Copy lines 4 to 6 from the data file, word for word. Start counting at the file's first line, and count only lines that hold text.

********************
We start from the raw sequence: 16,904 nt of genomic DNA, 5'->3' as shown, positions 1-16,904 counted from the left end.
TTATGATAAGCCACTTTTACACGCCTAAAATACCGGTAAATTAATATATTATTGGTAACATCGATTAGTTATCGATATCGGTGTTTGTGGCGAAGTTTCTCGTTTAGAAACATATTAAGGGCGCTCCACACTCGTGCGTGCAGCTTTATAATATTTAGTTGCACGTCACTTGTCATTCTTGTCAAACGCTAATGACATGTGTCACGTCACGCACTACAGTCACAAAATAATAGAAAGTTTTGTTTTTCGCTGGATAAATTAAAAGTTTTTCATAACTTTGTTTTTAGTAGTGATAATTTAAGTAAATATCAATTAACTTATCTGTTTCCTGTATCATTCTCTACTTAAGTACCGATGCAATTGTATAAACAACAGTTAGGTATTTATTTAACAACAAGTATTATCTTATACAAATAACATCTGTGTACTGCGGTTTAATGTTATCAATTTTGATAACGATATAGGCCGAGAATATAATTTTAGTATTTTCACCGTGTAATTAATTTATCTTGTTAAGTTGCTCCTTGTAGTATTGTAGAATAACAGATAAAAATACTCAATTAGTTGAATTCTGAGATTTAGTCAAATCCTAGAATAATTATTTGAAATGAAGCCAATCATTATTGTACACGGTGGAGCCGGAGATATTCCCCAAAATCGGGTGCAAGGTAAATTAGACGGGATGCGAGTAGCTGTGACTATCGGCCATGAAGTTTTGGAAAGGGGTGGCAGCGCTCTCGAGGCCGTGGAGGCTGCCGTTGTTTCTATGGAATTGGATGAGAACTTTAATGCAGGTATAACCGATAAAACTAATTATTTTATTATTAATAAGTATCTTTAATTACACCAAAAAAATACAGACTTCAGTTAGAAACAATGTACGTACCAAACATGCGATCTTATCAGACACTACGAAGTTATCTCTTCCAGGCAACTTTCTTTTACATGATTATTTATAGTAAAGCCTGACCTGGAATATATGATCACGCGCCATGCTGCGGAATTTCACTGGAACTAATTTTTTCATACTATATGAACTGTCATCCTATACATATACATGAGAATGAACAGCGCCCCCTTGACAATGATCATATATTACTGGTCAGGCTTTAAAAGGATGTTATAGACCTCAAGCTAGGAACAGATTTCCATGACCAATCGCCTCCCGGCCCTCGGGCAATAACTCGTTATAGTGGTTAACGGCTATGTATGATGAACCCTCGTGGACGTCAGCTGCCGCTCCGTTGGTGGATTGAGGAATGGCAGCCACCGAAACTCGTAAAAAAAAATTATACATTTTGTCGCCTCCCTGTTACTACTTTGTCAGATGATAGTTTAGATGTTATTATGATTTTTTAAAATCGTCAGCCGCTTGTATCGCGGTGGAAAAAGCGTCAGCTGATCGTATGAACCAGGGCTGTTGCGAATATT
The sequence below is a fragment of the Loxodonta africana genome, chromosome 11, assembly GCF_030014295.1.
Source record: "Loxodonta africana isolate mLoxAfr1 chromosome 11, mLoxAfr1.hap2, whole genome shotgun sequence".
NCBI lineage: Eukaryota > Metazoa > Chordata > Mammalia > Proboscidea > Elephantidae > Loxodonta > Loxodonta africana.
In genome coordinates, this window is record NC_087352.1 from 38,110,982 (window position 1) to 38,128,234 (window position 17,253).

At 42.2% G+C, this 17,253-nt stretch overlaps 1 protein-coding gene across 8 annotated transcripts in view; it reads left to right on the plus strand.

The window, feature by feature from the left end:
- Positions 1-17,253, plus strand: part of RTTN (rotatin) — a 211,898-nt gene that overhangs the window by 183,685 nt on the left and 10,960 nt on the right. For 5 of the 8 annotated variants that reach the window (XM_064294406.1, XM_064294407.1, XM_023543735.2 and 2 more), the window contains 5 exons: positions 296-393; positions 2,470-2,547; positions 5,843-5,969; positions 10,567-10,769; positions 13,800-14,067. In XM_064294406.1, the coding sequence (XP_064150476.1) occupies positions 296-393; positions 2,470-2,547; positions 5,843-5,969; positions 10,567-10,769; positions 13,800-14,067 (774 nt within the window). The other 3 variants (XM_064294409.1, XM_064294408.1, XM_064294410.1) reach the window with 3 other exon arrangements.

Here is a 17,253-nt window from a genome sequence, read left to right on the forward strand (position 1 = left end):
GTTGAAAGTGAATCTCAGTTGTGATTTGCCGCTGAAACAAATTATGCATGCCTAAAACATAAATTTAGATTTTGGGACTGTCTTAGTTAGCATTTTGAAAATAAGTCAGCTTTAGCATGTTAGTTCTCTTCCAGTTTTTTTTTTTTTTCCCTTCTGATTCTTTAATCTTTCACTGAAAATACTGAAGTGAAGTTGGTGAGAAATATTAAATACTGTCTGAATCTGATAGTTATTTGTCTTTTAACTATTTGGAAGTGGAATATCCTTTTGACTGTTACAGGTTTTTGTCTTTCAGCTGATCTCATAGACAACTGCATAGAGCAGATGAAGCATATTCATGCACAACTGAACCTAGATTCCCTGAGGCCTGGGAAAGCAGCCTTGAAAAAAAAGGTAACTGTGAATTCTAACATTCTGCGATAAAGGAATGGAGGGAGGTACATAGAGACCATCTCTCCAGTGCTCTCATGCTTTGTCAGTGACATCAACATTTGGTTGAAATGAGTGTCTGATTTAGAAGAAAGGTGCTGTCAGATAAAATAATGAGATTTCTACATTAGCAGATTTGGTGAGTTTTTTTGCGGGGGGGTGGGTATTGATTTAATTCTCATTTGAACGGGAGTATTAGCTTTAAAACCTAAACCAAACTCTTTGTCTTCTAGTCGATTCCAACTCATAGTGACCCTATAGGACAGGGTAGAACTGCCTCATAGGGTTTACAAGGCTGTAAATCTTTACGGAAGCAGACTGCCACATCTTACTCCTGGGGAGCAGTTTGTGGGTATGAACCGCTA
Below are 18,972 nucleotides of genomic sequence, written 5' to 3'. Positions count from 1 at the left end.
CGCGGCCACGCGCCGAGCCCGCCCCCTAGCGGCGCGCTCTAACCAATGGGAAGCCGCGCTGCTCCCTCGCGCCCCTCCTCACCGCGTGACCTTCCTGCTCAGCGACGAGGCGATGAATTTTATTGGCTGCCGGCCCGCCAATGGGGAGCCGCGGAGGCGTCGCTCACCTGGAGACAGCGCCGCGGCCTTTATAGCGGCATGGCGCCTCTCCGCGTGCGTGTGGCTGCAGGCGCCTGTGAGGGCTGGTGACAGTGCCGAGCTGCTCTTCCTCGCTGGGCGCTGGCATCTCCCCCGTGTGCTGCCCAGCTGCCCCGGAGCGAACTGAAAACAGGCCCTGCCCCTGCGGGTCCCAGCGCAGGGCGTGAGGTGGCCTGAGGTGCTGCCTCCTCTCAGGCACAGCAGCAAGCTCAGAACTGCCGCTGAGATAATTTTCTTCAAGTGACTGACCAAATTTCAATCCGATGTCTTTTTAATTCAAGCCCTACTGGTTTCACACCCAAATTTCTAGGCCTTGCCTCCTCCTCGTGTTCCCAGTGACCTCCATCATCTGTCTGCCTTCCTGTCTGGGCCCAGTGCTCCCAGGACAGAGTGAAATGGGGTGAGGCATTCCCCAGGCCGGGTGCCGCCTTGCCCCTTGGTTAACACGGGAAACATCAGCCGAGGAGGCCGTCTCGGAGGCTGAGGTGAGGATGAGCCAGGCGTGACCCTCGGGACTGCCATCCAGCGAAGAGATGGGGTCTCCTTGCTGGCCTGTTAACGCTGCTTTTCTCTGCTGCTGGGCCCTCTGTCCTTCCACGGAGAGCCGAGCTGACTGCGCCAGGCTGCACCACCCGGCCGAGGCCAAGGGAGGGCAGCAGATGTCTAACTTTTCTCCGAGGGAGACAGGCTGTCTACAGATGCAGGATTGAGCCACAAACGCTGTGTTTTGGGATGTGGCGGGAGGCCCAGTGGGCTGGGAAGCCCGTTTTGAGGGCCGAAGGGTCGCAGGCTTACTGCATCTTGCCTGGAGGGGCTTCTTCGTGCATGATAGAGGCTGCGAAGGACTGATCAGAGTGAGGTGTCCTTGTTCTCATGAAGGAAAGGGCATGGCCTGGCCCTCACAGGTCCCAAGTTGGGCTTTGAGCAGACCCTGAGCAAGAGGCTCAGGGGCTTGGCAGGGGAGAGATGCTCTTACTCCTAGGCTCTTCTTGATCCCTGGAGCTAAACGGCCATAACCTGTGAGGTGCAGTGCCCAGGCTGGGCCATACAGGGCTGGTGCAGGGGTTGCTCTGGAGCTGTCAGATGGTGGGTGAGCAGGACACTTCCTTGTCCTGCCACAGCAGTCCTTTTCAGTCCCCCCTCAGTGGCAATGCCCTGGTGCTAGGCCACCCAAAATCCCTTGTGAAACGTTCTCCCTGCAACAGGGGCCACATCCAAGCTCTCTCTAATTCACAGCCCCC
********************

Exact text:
Source record: "Loxodonta africana isolate mLoxAfr1 chromosome 11, mLoxAfr1.hap2, whole genome shotgun sequence".
NCBI lineage: Eukaryota > Metazoa > Chordata > Mammalia > Proboscidea > Elephantidae > Loxodonta > Loxodonta africana.
In genome coordinates, this window is record NC_087352.1 from 38,110,982 (window position 1) to 38,128,234 (window position 17,253).